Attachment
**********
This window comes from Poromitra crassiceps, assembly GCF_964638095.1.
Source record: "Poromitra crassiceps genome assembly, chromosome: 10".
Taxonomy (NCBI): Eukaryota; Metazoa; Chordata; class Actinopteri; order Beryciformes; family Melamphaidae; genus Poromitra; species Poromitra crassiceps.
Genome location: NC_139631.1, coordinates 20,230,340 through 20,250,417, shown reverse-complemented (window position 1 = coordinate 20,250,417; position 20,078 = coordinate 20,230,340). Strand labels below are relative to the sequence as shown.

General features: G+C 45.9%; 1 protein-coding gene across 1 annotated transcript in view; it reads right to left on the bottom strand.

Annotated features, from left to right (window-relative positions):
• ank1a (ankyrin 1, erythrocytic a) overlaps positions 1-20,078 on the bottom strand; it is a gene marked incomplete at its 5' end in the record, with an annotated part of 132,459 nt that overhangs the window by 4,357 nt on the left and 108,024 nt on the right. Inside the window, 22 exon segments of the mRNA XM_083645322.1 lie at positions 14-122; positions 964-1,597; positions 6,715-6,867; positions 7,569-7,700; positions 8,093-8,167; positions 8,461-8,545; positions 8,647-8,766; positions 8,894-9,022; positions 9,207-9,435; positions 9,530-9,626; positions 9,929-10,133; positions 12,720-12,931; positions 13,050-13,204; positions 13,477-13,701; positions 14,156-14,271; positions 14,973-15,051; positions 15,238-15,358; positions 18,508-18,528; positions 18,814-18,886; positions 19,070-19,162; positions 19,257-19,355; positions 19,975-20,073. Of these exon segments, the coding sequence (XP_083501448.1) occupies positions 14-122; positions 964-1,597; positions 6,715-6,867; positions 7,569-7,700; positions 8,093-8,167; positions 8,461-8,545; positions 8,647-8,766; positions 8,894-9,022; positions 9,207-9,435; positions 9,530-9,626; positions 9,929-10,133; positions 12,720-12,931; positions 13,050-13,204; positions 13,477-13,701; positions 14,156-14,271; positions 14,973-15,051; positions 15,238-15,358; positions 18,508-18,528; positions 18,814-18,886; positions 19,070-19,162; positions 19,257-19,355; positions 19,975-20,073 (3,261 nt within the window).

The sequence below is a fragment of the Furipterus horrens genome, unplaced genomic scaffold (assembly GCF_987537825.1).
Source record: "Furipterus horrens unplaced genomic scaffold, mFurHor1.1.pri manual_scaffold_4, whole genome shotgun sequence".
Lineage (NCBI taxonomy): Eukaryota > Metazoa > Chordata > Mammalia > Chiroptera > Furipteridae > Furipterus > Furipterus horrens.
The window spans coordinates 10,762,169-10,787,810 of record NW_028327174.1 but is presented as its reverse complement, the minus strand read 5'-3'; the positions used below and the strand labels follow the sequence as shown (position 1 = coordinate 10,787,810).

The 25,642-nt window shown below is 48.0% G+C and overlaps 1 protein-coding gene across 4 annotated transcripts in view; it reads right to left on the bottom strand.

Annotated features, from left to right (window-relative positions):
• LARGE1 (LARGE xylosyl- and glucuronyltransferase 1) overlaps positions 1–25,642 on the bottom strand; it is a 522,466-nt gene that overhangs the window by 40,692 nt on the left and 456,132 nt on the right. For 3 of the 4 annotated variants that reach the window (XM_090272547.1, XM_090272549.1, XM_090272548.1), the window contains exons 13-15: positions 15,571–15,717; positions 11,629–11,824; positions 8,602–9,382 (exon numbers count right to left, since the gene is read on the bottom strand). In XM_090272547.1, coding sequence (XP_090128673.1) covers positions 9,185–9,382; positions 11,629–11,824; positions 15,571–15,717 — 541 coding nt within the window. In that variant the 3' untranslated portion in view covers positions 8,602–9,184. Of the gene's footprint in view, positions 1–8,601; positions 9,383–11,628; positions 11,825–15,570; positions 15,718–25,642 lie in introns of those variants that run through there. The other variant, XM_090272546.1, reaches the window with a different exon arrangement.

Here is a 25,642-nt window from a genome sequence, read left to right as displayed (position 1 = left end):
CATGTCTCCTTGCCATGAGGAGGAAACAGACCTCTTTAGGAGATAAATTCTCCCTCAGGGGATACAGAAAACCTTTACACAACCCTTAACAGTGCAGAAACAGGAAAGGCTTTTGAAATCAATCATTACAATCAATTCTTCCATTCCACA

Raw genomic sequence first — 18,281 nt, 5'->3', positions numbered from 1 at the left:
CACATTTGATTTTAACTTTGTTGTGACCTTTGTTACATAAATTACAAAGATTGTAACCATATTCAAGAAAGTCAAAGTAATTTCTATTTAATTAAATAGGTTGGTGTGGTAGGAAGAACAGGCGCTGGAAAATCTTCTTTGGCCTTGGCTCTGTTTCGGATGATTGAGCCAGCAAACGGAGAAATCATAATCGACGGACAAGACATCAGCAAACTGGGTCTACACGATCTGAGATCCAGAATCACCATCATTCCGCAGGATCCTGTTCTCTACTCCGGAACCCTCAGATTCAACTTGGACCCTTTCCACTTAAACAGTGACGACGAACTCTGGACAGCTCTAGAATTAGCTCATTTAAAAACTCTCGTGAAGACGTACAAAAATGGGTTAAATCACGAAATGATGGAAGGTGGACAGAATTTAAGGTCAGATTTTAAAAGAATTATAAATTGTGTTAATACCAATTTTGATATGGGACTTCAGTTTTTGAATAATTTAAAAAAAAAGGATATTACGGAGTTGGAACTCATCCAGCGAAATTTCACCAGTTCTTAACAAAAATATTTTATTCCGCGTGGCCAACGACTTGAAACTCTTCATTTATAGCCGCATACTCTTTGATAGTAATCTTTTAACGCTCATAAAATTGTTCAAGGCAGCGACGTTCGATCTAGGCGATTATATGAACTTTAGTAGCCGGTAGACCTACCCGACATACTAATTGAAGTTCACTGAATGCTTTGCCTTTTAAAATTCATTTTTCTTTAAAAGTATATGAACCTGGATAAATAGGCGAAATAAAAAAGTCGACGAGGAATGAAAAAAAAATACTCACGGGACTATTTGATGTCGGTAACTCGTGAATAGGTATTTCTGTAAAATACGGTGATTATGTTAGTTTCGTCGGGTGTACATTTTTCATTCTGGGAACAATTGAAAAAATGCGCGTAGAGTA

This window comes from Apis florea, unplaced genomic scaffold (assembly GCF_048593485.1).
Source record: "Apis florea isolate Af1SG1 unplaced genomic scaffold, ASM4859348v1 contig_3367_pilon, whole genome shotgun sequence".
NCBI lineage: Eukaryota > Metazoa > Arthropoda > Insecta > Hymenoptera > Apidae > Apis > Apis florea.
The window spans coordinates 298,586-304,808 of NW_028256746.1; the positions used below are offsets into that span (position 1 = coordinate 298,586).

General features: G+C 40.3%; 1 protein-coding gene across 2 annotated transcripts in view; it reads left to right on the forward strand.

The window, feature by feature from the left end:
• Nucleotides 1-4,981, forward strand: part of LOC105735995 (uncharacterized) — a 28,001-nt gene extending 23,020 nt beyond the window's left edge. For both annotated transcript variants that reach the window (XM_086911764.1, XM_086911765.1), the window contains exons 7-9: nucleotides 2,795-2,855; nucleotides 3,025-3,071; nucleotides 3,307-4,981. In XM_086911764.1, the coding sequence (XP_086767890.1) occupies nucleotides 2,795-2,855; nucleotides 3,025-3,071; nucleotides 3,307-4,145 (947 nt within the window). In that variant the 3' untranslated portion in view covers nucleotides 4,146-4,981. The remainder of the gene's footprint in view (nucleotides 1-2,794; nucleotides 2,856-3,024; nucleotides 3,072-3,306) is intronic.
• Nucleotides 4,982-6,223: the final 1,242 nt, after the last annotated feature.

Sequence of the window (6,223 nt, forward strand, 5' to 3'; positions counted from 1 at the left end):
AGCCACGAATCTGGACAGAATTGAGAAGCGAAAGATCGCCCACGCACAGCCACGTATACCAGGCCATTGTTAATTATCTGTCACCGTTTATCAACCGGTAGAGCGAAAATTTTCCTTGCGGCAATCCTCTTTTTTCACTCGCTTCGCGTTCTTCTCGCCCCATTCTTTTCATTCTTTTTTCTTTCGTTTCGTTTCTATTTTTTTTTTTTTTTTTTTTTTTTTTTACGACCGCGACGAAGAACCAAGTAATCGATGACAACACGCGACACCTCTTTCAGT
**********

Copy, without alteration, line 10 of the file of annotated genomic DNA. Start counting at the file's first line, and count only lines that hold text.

Lineage (NCBI taxonomy): Eukaryota > Metazoa > Chordata > Mammalia > Chiroptera > Furipteridae > Furipterus > Furipterus horrens.